11. Actually even libertarians believe in other freedoms – they are pro-drugs, pro-migration, and anti-censorship (and, in America, very pro-guns).

    For me, the difference between a libertarian and a liberal is that liberals care more about freedom for everyone, whereas libertarians aren’t too bothered how the freedom is shared out.

  12. ‘For me, the difference between a libertarian and a liberal is that liberals care more about freedom for everyone, whereas libertarians aren’t too bothered how the freedom is shared out.’

    I think that’s a fair distinction but liberal nowadays can mean many many different things to different people

    Classical liberals are more likely to be Conservatives or, over the other side of the pond, Republicans, although the American definition of liberal most closely fits what we would call a social democrat – and has little to do with espousing traditional liberal principles like free trade, personal freedom, small government etc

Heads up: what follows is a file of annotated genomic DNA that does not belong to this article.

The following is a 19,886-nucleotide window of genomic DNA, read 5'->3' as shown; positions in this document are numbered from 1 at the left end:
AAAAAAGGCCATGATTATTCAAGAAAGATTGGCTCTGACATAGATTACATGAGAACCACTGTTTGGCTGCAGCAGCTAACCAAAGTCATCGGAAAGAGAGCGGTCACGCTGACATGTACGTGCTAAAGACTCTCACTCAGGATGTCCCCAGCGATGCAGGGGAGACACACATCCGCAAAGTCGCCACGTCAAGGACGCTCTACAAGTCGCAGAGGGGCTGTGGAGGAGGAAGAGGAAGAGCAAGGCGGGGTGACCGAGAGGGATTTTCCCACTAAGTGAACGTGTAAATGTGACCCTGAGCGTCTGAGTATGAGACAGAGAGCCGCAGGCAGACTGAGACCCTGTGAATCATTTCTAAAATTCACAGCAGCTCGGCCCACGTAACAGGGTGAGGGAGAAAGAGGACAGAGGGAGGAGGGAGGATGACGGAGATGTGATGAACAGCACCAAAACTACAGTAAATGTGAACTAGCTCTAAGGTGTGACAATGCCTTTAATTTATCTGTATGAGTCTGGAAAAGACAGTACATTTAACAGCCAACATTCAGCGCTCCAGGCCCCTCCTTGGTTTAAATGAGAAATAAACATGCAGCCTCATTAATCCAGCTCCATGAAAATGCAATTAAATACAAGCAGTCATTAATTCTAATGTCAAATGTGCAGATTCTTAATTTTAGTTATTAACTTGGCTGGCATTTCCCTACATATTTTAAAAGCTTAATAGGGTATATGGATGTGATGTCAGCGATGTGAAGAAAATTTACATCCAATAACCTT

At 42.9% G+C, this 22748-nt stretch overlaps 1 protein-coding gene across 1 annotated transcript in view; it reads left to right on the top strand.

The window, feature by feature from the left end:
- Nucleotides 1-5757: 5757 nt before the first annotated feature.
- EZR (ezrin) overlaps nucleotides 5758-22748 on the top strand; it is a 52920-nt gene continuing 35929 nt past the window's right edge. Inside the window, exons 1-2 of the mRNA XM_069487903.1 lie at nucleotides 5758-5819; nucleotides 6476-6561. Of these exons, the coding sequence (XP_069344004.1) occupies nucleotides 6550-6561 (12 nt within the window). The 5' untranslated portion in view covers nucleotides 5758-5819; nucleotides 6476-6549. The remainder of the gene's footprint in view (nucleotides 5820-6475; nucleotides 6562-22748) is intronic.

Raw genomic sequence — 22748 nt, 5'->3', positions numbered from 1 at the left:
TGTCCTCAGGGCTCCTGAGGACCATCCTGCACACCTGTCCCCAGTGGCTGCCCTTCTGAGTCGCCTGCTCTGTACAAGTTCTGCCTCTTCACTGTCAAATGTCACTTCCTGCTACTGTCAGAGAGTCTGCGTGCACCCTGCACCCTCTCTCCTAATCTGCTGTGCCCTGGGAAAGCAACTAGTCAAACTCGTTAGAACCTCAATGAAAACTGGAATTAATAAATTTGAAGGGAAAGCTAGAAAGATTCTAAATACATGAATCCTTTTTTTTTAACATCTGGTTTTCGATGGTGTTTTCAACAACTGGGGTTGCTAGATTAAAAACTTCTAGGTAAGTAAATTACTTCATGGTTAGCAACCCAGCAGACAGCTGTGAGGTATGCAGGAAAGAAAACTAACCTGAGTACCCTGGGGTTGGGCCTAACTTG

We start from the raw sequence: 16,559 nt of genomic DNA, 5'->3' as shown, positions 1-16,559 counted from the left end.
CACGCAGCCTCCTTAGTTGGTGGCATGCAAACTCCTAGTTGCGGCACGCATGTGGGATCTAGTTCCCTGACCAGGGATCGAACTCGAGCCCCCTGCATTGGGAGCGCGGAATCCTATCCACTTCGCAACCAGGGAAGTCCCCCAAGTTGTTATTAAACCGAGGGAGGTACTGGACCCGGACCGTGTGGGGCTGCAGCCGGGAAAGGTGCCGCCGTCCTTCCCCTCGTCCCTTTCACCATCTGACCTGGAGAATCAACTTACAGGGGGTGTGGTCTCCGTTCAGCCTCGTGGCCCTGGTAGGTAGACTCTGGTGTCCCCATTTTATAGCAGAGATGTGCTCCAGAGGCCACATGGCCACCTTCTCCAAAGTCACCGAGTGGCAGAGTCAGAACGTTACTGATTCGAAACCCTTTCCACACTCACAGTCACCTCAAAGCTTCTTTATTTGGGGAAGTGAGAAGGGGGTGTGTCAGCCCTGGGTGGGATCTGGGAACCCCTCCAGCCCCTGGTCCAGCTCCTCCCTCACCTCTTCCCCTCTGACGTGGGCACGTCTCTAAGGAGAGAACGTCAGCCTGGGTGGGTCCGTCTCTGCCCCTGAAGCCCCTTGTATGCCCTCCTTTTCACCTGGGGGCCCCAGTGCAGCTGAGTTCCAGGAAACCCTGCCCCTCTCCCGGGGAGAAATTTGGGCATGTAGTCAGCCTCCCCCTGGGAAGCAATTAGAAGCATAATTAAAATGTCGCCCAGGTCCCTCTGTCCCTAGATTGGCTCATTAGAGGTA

And parties that call themselves liberal range from Russia’s profoundly illiberal Liberal Democrats to Canada’s left-leaning liberal party

  13. The Lib Dems may have a decent shot at winning Vale of White Horse council next year if they can win all the Tory seats in Abingdon and a few extra on top of that.

  14. Former Mp for this seat Nicola Blackwood has been made a peer and will become a Minster in the Department of Health and Social Care.

  15. I always quite liked Nicola Blackwood as she seems thoroughly decent and well intentioned but I don’t see how her seven year stint as a largely relatively unknown MP merits a peerage unless of course she’s done something worthy since she got the boot here in 2017

  16. They’re very short of competent ministers in the Lords.

  17. Layla Moran has announced she will not be running for leader.

    Coronation for Jo Swinson then…

  18. Brexit Party saod to be doing well in Abingdon


  19. That’s a bit of a surprise – through polarization is even stronger on the leave side than the remain side.